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Poets and Statesmen: Their Homes and Haunts in the Neighborhood of Eton and ...
Ingen forhåndsvisning tilgjengelig - 2016
admiration afterwards ancient appears Ballitore Beaconsfield beauty became Binfield born British brother Buckinghamshire Burke called Chalfont Charles Chertsey church Cooper's Hill Cowley Cowley's death declared Denham died Duke Earl Earl of Mornington eloquence England English entered Eton Eton College fame famous father favour forest France French friends gave genius Holland honour Horton House of Commons India influence Ireland King lady letter literary live London Lord Grenville Lord Holland Lord Wellesley Marquis of Buckingham Marquis Wellesley ment Milton mind Minister Ministry Muse nation noble numbers o'er orator Oxford Parliament party passion peace Pitt poem poet Poet's political Pope Pope's praise Prince probably published reader resolved retired Roman Catholic royal says Seringapatam shewed soon speech statesman Thames thee Thomas Grenville thou tion Tippoo tomb took triumph troops verses Waller Westminster Whig Windsor wrote
Side 183 - It is now sixteen or seventeen years since I saw the queen of France, then the dauphiness, at Versailles; and surely never lighted on this orb, which she hardly seemed to touch, a more delightful vision.
Side 39 - And may at last my weary age Find out the peaceful hermitage, The hairy gown and mossy cell, Where I may sit and rightly spell Of every star that heaven doth shew, And every herb that sips the dew, Till old experience do attain To something like prophetic strain.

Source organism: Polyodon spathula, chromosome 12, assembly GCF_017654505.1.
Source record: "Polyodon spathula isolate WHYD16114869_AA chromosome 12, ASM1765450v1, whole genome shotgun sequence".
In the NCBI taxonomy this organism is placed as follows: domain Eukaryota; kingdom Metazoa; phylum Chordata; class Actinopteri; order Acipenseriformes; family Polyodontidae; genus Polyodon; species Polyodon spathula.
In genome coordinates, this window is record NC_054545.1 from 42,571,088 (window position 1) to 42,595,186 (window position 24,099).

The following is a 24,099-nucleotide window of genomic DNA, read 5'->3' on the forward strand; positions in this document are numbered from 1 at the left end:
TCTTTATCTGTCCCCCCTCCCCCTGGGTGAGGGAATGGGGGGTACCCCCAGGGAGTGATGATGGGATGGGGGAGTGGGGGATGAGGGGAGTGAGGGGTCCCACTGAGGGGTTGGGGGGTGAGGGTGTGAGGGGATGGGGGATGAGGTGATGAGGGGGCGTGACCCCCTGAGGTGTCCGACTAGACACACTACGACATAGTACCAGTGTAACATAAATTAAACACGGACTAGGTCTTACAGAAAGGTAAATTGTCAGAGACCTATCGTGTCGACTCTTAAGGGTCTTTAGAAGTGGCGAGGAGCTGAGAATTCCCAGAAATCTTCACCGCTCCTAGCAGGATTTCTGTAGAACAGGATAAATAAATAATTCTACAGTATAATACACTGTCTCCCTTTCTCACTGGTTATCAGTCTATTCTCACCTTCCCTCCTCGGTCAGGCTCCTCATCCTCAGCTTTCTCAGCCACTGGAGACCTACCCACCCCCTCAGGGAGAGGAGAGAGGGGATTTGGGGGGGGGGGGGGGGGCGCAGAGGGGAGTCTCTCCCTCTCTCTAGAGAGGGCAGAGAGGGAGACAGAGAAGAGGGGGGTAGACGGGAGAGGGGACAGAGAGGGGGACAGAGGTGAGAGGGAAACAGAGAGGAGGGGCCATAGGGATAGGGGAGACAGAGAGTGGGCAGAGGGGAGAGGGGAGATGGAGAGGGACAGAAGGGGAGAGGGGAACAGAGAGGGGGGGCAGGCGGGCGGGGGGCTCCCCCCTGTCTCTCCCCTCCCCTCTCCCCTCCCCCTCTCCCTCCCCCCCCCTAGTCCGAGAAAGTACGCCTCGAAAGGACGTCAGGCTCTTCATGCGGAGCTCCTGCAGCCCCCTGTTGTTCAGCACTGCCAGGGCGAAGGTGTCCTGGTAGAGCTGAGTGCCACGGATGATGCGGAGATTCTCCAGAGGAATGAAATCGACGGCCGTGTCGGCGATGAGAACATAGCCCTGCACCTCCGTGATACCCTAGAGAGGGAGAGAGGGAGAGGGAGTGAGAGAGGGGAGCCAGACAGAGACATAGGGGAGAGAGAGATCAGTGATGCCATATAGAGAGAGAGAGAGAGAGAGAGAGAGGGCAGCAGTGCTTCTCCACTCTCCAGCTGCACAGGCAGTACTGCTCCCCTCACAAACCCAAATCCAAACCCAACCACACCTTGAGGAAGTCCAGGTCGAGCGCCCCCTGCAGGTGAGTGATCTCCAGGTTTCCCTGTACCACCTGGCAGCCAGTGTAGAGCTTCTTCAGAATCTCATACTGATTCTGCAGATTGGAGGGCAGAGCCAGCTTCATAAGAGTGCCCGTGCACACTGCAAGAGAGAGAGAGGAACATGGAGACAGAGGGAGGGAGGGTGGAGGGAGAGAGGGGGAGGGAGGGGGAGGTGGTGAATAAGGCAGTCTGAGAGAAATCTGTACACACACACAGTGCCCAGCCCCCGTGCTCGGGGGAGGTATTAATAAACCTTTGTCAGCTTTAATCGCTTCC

Side 38 - And when the sun begins to fling His flaring beams, me, goddess, bring To arched walks of twilight groves, And shadows brown, that Sylvan loves, Of pine or monumental oak...
Side 28 - Haste thee, Nymph, and bring with thee Jest and youthful Jollity, Quips, and cranks, and wanton wiles, Nods, and becks, and wreathed smiles, Such as hang on Hebe's cheek, And love to live in dimple sleek ; Sport that wrinkled Care derides, And Laughter holding both his sides.
Side 33 - But hail, thou goddess sage and holy, Hail, divinest Melancholy! Whose saintly visage is too bright To hit the sense of human sight, And therefore to our weaker view O'erlaid with black, staid Wisdom's hue; Black, but such as in esteem Prince Memnon's sister might beseem, Or that starr'd Ethiop queen that strove To set her beauty's praise above The sea-nymphs, and their powers offended...
Side 36 - Pelops' line, Or the tale of Troy divine ; Or what (though rare) of later age Ennobled hath the buskin'd stage.
Side 30 - Sometimes with secure delight The upland hamlets will invite, When the merry bells ring round, And the jocund rebecks...
Side 183 - Little did I dream, when she added titles of veneration to those of enthusiastic, distant, respectful love, that she should ever be obliged to carry the sharp antidote against disgrace concealed in that bosom...
Side 61 - Thou dost drink, and dance, and sing, Happier than the happiest king ! All the fields which thou dost see, All the plants belong to thee : All that summer hours produce, Fertile made with early juice. Man for thee does sow and plough, Farmer he, and landlord thou ! Thou dost innocently enjoy, Nor does thy luxury destroy.
Side 116 - The soul's dark cottage, battered and decayed, Lets in new light through chinks that time has made ; Stronger by weakness, wiser men become, As they draw near to their eternal home. Leaving the old, both worlds at once they view, That stand upon the threshold of the new.